When she returns to District 12, she finds that security has tightened. While it’s not explicitly mentioned in the books, District 12 suffers hardships as work hours are increased and food rations that arrive are spoiled. In the books, Katniss also learns from her prep team which districts are in rebellion based on certain shortages.

Peacekeepers are stricter to the point that Gale is whipped for defending a woman from the brutal Head Peacekeeper. Katniss and Haymitch use their influence as victors to stop further whipping. President Snow sees this and realizes the victors have too much power and influence for his liking.

While it’s not featured in the film, in the books, Katniss spends time hunting on her own while Gale is recovering. She meets two District 8 runaways who tell her that the district has rebelled but failed, so they’re heading to District 13 under rumors that its citizens are not really dead but live underground. This is a foreshadowing for what’s to come and honestly, this is one of the things I wished the film kept. While the scene that follows (Katniss finds District 12’s electric fence on and sprains her foot getting back in and making her way back home without raising suspicion) is unnecessary, the later ending of revealing that District 13 just comes out of the blue. And having this scene establish District 13 would have been much better than just dropping the bomb towards the end.


The Third Quarter Quell

With the victory tour over, President Snow announces the theme of the third Quarter Quell. Every 25 years, there is a special edition of the Hunger Games that celebrates the districts’ defeat. For the 75th Hunger Games, as a reminder that even the strongest rebels could not overcome the Capitol, the 75th Hunger Games’ tributes will come from the existing pool of victors. As the only girl victor in District 12, Katniss realizes she will automatically be going back.

The book provides a more in-depth look at this. In the 25th Hunger Games, as a reminder that the rebels’ decision to start an uprising caused the need to have the Hunger Games, each district had to vote for which child would go as tribute. In the 50th Hunger Games, as a reminder that two rebels died for every Capitol citizen, there would be 48 tributes instead of the usual 24. This is the Games where Haymitch won. According to Katniss, the Quarter Quell twists were created the same time the Games were established and there are supposedly enough Quarter Quell themes for hundreds of Games to come. She suspects, however, that this twist may be President Snow’s idea as it’s too convenient for her to have to go back into the arena.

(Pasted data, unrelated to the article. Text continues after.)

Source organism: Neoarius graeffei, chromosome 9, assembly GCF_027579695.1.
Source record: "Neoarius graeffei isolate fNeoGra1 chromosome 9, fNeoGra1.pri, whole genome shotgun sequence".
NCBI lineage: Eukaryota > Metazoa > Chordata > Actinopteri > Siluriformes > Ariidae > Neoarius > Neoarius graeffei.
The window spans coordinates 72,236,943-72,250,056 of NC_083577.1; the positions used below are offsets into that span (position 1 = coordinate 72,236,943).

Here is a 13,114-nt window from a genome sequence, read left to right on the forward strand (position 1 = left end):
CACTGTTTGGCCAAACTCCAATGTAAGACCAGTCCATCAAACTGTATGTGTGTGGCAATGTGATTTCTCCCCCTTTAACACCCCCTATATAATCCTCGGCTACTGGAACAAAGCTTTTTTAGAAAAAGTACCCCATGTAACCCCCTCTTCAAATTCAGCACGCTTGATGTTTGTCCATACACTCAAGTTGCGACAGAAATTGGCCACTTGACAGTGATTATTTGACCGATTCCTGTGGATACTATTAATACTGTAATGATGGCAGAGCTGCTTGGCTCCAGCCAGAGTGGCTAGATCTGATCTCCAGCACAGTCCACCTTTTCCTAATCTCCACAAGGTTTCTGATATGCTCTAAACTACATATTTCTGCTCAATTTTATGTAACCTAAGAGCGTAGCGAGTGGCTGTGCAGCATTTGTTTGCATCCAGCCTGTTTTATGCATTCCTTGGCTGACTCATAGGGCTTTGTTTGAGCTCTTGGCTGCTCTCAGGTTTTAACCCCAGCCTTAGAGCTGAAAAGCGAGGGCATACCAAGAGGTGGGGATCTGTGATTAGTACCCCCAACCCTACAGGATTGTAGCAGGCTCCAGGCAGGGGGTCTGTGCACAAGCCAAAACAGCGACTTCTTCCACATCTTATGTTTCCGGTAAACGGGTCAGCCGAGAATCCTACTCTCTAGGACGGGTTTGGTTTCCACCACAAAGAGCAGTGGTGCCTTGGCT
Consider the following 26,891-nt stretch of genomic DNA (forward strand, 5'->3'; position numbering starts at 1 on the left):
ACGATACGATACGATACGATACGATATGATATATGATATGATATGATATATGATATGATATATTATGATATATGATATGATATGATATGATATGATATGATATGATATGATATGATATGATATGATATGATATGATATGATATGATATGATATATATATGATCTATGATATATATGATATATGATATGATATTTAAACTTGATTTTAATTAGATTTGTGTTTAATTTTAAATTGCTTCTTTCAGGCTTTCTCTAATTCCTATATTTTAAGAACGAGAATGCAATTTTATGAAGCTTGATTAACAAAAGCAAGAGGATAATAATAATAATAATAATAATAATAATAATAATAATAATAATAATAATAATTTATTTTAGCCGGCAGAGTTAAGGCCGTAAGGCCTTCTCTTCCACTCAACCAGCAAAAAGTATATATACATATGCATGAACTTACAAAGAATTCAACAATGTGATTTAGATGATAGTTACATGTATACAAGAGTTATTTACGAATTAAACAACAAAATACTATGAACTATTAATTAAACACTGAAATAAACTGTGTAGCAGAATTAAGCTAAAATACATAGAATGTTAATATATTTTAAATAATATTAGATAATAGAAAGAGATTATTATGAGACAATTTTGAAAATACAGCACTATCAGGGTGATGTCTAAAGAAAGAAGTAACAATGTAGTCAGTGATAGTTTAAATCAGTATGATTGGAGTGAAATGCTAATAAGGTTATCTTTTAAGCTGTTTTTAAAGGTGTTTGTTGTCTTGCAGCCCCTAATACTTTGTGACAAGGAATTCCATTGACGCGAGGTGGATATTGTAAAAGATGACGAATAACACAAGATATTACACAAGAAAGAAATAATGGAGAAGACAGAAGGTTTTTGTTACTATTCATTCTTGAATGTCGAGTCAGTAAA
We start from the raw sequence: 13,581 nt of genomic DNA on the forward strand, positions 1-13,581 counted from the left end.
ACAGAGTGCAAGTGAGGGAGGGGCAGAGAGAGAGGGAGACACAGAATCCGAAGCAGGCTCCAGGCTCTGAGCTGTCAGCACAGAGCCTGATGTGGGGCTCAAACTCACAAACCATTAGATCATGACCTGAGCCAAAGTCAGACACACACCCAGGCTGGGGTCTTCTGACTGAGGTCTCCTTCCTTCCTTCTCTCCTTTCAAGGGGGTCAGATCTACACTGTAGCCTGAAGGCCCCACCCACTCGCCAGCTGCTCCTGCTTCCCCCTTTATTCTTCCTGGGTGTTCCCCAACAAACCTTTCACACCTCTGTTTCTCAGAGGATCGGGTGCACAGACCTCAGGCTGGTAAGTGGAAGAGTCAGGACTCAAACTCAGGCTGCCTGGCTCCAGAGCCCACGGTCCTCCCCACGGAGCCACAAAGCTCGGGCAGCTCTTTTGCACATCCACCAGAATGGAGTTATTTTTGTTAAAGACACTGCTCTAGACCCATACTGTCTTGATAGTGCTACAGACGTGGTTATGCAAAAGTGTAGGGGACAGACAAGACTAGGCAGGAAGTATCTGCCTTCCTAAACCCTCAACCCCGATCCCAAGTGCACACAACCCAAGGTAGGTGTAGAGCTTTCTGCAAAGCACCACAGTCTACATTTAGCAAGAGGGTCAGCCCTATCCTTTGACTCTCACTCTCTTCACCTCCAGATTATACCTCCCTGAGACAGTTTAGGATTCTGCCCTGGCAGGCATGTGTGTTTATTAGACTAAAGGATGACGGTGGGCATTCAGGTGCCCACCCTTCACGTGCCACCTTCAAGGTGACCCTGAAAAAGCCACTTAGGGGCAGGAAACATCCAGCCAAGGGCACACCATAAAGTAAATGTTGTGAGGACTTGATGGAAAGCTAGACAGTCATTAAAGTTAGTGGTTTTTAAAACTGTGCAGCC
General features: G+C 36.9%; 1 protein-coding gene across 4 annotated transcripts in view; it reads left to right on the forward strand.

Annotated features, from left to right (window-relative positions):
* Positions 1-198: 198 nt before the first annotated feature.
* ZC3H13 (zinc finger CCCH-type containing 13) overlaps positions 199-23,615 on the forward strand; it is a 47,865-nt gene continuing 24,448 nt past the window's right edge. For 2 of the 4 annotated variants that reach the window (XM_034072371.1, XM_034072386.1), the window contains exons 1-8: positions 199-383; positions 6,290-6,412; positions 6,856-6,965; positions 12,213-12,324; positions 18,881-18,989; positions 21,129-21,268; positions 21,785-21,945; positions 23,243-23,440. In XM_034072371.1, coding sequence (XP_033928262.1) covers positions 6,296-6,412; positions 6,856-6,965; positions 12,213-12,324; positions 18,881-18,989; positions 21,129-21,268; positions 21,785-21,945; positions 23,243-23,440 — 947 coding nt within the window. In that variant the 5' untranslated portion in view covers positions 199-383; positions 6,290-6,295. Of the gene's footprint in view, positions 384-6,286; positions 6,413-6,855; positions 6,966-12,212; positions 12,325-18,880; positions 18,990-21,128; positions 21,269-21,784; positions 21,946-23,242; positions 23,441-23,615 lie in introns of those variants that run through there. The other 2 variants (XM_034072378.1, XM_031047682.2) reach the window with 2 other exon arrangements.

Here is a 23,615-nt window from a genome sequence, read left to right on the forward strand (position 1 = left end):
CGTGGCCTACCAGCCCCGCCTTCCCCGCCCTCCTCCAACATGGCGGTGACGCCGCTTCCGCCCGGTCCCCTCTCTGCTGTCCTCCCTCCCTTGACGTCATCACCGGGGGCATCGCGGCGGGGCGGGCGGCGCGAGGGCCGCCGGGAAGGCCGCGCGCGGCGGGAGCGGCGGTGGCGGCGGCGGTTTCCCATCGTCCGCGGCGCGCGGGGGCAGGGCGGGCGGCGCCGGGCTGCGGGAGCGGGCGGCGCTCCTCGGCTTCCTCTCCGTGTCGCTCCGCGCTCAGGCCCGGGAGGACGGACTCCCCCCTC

Katniss goes to Haymitch to ask that he volunteer for the Games and save Peeta. She learns, however, that Peeta had already been there to ask Haymitch to be their mentor once more and do whatever he can to get Katniss to win. At the reaping, Katniss is the only name in the girls’ pool. Haymitch’s name is chosen, but Peeta volunteers. Unlike the last Games, Katniss has no time to say goodbye to Gale and her family as she is dragged to the train immediately.

We meet the other victors-turned-tributes, all of whom try to move the audience to help stop the games. For Katniss’ interview, President Snow ordered Cinna to put her in a wedding dress, but Cinna modifies it so that it turns into a mockingjay, the symbol of the rebellion, and Katniss knows that Cinna will definitely be punished for it. Peeta announces that he and Katniss have already married in secret and are expecting a baby. This causes an uproar from the citizens, but this does not stop the Games from happening.


The 75th Annual Hunger Games